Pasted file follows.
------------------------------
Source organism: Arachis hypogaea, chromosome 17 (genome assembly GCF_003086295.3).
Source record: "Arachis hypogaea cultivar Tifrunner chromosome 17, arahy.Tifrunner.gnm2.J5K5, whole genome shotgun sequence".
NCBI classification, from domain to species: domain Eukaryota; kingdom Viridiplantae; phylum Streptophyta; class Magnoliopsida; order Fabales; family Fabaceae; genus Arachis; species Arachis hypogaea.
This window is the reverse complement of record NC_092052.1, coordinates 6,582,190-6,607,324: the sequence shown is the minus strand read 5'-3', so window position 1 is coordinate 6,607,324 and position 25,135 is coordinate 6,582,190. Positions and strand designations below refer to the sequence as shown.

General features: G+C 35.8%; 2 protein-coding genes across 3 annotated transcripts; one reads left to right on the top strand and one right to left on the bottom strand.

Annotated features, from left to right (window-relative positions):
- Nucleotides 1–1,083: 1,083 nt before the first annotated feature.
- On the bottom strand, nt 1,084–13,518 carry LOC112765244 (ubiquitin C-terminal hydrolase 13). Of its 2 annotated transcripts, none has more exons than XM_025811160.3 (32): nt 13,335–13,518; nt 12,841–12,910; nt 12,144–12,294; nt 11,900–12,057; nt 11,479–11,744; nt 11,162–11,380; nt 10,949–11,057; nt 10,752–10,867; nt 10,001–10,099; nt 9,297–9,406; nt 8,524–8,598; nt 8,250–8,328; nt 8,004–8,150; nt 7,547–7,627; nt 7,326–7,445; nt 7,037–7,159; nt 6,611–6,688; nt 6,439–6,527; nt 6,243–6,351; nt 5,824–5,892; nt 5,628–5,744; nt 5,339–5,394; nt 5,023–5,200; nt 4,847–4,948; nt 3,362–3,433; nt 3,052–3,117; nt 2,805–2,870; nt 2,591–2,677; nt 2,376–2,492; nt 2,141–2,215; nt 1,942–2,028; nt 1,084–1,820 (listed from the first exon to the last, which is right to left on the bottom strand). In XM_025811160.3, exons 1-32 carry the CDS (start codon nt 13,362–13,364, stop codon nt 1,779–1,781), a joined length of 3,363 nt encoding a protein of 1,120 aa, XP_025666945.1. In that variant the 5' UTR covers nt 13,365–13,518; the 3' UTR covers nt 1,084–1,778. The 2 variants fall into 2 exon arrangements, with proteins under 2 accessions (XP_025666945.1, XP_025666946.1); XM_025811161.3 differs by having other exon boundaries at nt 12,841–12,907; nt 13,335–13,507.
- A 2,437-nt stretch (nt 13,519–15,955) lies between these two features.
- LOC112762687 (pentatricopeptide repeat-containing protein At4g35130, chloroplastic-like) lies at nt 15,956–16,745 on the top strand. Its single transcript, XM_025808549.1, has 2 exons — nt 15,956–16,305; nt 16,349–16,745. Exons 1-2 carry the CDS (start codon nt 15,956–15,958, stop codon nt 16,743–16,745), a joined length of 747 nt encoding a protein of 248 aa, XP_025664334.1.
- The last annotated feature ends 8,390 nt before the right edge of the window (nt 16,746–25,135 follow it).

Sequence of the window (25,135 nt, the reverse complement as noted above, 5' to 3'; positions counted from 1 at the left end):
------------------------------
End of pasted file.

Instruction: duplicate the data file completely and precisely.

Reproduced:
Source organism: Arachis hypogaea, chromosome 17 (genome assembly GCF_003086295.3).
Source record: "Arachis hypogaea cultivar Tifrunner chromosome 17, arahy.Tifrunner.gnm2.J5K5, whole genome shotgun sequence".
NCBI classification, from domain to species: domain Eukaryota; kingdom Viridiplantae; phylum Streptophyta; class Magnoliopsida; order Fabales; family Fabaceae; genus Arachis; species Arachis hypogaea.
This window is the reverse complement of record NC_092052.1, coordinates 6,582,190-6,607,324: the sequence shown is the minus strand read 5'-3', so window position 1 is coordinate 6,607,324 and position 25,135 is coordinate 6,582,190. Positions and strand designations below refer to the sequence as shown.

General features: G+C 35.8%; 2 protein-coding genes across 3 annotated transcripts; one reads left to right on the top strand and one right to left on the bottom strand.

Annotated features, from left to right (window-relative positions):
- Nucleotides 1–1,083: 1,083 nt before the first annotated feature.
- On the bottom strand, nt 1,084–13,518 carry LOC112765244 (ubiquitin C-terminal hydrolase 13). Of its 2 annotated transcripts, none has more exons than XM_025811160.3 (32): nt 13,335–13,518; nt 12,841–12,910; nt 12,144–12,294; nt 11,900–12,057; nt 11,479–11,744; nt 11,162–11,380; nt 10,949–11,057; nt 10,752–10,867; nt 10,001–10,099; nt 9,297–9,406; nt 8,524–8,598; nt 8,250–8,328; nt 8,004–8,150; nt 7,547–7,627; nt 7,326–7,445; nt 7,037–7,159; nt 6,611–6,688; nt 6,439–6,527; nt 6,243–6,351; nt 5,824–5,892; nt 5,628–5,744; nt 5,339–5,394; nt 5,023–5,200; nt 4,847–4,948; nt 3,362–3,433; nt 3,052–3,117; nt 2,805–2,870; nt 2,591–2,677; nt 2,376–2,492; nt 2,141–2,215; nt 1,942–2,028; nt 1,084–1,820 (listed from the first exon to the last, which is right to left on the bottom strand). In XM_025811160.3, exons 1-32 carry the CDS (start codon nt 13,362–13,364, stop codon nt 1,779–1,781), a joined length of 3,363 nt encoding a protein of 1,120 aa, XP_025666945.1. In that variant the 5' UTR covers nt 13,365–13,518; the 3' UTR covers nt 1,084–1,778. The 2 variants fall into 2 exon arrangements, with proteins under 2 accessions (XP_025666945.1, XP_025666946.1); XM_025811161.3 differs by having other exon boundaries at nt 12,841–12,907; nt 13,335–13,507.
- A 2,437-nt stretch (nt 13,519–15,955) lies between these two features.
- LOC112762687 (pentatricopeptide repeat-containing protein At4g35130, chloroplastic-like) lies at nt 15,956–16,745 on the top strand. Its single transcript, XM_025808549.1, has 2 exons — nt 15,956–16,305; nt 16,349–16,745. Exons 1-2 carry the CDS (start codon nt 15,956–15,958, stop codon nt 16,743–16,745), a joined length of 747 nt encoding a protein of 248 aa, XP_025664334.1.
- The last annotated feature ends 8,390 nt before the right edge of the window (nt 16,746–25,135 follow it).

Sequence of the window (25,135 nt, the reverse complement as noted above, 5' to 3'; positions counted from 1 at the left end):